Daly Destinations….What’s on in Co. Clare.
Leaving the colourful capital of Connemara behind us, we hit the road for Co. Clare otherwise known as the Banner county. We planned on a two-night stay at the ‘Inn at Dromoland’, located in the beautiful Co. Clare countryside. With views of the Shannon estuary and the Clare hills we were excited about a new abode for a couple of nights and this would mark our first experience of a hotel in the new careful covid world. We arrived to an orderly reception area where a one-way system clearly indicated entry and exit points and a hand sanitiser station has become the focal point of the lobby area where you dutifully cleanse your hands before speaking to a welcoming staff member from behind their perspex screen whilst wearing their protective face shield. The hospitality industry has changed. It’s as welcoming as ever, just behind many layers of cautious covid protection.
We opted for a double inter-connecting, family room. The connecting door was quite the novelty! This isn’t the historic grandeur of Dromoland Castle, I was lucky enough to stay there recently and it’s a dream and the rooms are heavenly. The ‘Inn at Dromoland’ is a different proposition, it’s family-friendly with rooms that are a little dated but then you’re not paying castle prices and your children can have a tantrum and you’re not completely mortified – you’re in good company, there’s other kids losing their sh&t too! I’d suggest saving the castle visit for that special occasion when you’ve managed to shake off your beloved children for a night or two!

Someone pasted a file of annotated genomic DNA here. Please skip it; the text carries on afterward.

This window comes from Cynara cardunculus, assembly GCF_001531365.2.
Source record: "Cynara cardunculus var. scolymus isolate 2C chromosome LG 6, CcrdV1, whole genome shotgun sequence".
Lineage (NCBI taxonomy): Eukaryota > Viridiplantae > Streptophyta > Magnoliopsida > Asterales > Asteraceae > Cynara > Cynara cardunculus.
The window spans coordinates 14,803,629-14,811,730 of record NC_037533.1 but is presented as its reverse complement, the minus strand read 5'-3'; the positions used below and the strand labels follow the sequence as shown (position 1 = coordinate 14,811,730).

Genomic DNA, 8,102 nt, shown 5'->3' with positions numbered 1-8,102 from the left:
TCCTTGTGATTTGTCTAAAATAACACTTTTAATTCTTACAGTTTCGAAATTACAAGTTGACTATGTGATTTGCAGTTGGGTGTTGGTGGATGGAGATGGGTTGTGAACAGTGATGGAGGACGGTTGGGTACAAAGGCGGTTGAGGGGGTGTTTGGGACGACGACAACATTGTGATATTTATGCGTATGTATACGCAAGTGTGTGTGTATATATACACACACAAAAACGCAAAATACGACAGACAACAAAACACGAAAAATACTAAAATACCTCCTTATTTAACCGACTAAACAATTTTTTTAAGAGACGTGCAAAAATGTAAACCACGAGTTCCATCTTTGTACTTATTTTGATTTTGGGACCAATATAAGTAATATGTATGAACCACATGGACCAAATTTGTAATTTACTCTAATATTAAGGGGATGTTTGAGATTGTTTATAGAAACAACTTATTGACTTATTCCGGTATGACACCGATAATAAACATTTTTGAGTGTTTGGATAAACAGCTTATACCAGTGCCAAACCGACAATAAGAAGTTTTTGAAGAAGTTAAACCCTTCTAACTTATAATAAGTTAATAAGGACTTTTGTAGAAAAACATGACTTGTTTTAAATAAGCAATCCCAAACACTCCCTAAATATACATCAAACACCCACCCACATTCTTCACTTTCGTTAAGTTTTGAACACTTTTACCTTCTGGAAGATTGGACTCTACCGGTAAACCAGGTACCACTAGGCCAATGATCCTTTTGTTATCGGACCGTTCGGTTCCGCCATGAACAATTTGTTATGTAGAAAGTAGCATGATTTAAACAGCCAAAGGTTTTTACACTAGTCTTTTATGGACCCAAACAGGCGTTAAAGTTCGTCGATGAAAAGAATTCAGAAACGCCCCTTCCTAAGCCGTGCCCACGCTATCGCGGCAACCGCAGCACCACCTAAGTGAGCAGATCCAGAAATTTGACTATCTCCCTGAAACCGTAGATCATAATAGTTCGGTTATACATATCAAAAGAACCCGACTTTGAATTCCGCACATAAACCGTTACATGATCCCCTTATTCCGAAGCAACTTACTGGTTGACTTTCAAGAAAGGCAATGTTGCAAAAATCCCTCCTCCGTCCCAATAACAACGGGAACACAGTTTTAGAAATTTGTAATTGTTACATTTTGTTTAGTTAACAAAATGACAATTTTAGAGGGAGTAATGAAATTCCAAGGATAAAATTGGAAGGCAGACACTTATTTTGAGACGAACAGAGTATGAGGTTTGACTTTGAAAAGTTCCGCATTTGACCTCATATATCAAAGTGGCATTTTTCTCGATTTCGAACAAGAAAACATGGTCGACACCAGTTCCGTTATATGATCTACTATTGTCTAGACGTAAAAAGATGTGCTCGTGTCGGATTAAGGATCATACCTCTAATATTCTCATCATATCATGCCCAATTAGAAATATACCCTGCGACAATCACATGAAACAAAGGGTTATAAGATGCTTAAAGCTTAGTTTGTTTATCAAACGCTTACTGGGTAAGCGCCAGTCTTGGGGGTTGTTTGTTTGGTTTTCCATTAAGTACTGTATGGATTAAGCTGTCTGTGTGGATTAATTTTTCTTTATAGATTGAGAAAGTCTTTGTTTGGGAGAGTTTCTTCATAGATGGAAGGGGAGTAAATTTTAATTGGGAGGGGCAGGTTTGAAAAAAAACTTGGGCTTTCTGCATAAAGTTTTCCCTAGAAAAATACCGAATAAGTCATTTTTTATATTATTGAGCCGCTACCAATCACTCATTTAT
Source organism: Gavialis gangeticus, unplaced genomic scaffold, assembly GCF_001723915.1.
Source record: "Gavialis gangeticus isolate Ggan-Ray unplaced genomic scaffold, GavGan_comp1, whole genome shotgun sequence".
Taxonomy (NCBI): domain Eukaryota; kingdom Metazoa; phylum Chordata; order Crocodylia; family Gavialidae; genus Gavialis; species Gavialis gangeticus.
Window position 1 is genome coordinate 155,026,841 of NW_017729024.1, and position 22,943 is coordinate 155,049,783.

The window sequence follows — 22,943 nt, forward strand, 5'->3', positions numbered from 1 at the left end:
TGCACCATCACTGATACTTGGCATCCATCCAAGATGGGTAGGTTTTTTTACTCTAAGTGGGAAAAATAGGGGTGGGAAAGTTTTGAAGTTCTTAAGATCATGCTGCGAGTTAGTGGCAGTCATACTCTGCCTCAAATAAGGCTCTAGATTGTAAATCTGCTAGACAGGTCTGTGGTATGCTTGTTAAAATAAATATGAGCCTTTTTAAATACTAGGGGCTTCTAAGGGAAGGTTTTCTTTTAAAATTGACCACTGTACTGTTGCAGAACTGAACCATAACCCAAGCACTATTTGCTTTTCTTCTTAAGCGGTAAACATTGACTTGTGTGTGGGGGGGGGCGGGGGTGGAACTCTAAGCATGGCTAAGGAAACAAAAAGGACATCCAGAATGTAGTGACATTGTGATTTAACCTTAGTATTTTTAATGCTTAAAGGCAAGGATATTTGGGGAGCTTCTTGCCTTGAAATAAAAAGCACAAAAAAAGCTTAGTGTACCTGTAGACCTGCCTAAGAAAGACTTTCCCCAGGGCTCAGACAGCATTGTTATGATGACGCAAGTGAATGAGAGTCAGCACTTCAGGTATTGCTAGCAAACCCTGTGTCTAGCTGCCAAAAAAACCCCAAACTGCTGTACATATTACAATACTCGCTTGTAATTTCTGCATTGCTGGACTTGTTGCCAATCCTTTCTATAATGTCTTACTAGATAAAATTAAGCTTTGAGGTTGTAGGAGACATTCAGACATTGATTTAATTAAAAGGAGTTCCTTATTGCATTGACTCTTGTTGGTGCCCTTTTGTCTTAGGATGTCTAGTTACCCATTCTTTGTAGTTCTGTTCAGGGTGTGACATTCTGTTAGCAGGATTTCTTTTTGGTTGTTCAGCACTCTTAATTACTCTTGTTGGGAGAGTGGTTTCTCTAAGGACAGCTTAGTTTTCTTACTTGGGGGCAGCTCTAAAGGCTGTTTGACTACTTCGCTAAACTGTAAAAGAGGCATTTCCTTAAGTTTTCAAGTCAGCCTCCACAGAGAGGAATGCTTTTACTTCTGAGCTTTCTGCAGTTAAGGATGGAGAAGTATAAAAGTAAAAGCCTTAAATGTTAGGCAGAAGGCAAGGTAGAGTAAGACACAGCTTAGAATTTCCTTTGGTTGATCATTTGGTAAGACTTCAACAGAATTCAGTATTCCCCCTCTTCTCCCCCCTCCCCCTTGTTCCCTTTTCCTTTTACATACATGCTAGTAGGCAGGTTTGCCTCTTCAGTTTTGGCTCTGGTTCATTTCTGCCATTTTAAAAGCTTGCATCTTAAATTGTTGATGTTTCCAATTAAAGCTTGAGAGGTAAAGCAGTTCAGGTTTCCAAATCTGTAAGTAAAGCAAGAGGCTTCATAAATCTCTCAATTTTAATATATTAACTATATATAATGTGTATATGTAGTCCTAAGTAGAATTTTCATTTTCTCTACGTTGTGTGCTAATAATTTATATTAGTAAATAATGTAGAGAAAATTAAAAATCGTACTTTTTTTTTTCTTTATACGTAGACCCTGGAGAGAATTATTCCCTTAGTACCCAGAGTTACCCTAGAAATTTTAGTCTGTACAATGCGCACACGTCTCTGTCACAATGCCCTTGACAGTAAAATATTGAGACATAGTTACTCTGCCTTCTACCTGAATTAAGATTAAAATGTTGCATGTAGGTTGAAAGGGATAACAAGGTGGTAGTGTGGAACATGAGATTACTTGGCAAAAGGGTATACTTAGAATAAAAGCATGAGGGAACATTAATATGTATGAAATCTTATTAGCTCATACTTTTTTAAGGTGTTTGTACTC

We headed out to play tennis on the courts (there’s crazy golf there too) and our youngest enjoyed the on-site playground. There’s a good bar, ‘Shenanigans’, on-site with gastro/bar-food fare that you don’t have to have pre-bookings for so that’s handy for an off-the-cuff meal with the family and again, all safety measures have been taken. They also do that ‘baby bowl’ I mentioned in my report on Connemara – a handy addition to family dining for your youngest infants. There’s no colouring pages or crayons for the kids – again, it’s a new world where you’d have to respect the level of thought they’ve put in to these decisions even if it means the kids are momentarily disappointed.
We arranged a ‘pizza night’ later that evening with the hotel and it worked all round. Pizzas delivered to the room (with some extra sweet treats thrown in) whilst watching a movie and it proved an easy solution after a day of travel and activities.